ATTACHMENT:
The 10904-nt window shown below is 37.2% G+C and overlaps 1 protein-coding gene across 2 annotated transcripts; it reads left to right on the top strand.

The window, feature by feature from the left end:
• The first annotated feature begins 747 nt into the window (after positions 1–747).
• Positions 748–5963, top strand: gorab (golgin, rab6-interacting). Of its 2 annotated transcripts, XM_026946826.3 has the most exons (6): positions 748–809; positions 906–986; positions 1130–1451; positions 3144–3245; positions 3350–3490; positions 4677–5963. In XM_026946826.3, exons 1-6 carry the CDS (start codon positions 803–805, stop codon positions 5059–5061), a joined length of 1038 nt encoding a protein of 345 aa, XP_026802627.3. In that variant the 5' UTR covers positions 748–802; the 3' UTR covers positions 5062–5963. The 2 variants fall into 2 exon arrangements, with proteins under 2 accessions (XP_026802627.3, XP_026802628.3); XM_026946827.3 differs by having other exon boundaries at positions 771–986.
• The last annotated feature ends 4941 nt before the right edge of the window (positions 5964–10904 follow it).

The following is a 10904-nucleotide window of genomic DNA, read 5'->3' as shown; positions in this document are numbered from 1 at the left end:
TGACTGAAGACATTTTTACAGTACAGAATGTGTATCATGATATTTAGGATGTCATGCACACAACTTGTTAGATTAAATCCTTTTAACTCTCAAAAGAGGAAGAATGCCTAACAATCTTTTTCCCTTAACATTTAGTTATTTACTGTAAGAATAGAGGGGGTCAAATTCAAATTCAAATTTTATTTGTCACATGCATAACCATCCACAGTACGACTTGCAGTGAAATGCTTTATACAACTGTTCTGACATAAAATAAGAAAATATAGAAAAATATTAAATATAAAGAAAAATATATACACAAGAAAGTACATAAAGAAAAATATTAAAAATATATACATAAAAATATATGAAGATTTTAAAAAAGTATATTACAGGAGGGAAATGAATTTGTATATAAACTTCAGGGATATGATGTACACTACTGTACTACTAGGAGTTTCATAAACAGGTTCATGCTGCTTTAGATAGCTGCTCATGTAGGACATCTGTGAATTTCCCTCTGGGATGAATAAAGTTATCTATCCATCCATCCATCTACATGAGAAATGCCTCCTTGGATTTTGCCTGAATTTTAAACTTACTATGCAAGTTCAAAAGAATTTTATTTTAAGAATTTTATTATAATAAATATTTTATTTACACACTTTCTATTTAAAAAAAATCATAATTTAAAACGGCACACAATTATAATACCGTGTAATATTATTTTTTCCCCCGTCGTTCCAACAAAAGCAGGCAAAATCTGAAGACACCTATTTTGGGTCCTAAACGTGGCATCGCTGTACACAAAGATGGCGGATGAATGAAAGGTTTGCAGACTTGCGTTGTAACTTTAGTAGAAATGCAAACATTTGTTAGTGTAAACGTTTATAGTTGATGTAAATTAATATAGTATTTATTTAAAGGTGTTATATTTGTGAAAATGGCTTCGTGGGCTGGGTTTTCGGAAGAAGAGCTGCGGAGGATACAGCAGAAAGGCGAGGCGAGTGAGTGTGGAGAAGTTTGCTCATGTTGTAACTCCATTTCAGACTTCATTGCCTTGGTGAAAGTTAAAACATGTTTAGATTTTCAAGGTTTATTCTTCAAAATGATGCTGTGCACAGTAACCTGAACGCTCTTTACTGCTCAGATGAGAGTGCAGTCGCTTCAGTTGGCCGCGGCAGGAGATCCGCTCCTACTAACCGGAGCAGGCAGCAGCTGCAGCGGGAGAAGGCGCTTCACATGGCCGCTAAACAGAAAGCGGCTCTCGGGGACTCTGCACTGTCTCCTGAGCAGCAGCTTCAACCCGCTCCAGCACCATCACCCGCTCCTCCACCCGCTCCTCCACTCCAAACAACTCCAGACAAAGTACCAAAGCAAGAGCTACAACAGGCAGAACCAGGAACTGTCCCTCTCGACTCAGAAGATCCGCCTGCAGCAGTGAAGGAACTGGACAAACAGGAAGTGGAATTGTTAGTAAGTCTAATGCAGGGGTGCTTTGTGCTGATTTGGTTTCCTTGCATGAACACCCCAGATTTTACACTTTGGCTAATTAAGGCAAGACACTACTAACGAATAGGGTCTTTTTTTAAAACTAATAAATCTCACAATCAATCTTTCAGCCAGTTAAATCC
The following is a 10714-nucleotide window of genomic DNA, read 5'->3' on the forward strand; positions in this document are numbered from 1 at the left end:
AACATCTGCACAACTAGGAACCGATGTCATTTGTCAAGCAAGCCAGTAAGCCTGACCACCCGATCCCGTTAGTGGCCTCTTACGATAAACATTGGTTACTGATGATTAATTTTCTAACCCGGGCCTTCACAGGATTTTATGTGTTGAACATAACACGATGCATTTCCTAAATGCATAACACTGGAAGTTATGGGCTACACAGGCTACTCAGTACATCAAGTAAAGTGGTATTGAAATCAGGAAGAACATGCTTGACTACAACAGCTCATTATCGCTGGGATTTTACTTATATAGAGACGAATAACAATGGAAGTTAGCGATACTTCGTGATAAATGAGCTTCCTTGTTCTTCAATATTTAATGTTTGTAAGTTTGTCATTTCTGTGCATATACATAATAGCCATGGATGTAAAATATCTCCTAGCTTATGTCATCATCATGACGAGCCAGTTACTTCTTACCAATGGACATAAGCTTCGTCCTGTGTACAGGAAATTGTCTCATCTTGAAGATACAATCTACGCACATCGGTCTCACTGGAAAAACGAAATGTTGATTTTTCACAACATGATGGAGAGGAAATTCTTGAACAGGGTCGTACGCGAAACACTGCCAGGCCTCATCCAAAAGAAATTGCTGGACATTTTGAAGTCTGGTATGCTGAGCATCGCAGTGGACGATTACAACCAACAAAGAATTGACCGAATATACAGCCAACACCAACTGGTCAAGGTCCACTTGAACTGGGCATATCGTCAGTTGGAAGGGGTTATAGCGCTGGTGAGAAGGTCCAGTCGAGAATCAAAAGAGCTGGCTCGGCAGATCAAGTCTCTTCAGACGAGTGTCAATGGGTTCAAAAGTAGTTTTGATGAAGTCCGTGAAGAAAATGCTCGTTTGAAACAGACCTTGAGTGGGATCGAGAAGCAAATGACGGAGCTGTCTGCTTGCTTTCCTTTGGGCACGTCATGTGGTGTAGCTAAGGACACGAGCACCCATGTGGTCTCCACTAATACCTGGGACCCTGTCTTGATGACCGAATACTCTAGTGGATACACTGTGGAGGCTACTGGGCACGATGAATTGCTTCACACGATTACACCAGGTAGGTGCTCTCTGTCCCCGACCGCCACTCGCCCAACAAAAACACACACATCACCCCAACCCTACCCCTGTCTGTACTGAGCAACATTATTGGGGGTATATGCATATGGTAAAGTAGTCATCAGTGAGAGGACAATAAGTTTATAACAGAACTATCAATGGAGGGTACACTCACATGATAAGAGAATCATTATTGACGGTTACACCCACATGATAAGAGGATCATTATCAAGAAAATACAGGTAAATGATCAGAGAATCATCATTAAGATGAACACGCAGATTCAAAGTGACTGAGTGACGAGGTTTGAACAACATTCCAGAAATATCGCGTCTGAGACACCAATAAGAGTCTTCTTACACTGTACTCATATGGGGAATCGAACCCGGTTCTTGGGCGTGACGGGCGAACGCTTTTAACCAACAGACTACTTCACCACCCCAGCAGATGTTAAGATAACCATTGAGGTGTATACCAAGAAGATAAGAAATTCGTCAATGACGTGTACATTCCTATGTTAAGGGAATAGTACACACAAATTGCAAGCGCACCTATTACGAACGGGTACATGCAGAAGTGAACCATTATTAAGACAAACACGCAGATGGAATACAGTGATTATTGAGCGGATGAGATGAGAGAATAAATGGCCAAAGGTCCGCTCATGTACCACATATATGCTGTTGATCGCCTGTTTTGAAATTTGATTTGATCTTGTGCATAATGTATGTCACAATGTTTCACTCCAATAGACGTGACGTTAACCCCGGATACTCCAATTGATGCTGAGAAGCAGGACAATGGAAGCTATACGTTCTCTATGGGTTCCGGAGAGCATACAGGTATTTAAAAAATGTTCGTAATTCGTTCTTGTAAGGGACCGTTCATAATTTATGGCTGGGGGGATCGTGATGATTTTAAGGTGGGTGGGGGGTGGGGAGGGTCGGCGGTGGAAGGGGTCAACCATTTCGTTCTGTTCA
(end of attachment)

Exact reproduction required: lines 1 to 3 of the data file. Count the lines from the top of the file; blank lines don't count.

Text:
The 10904-nt window shown below is 37.2% G+C and overlaps 1 protein-coding gene across 2 annotated transcripts; it reads left to right on the top strand.

The window, feature by feature from the left end:
• The first annotated feature begins 747 nt into the window (after positions 1–747).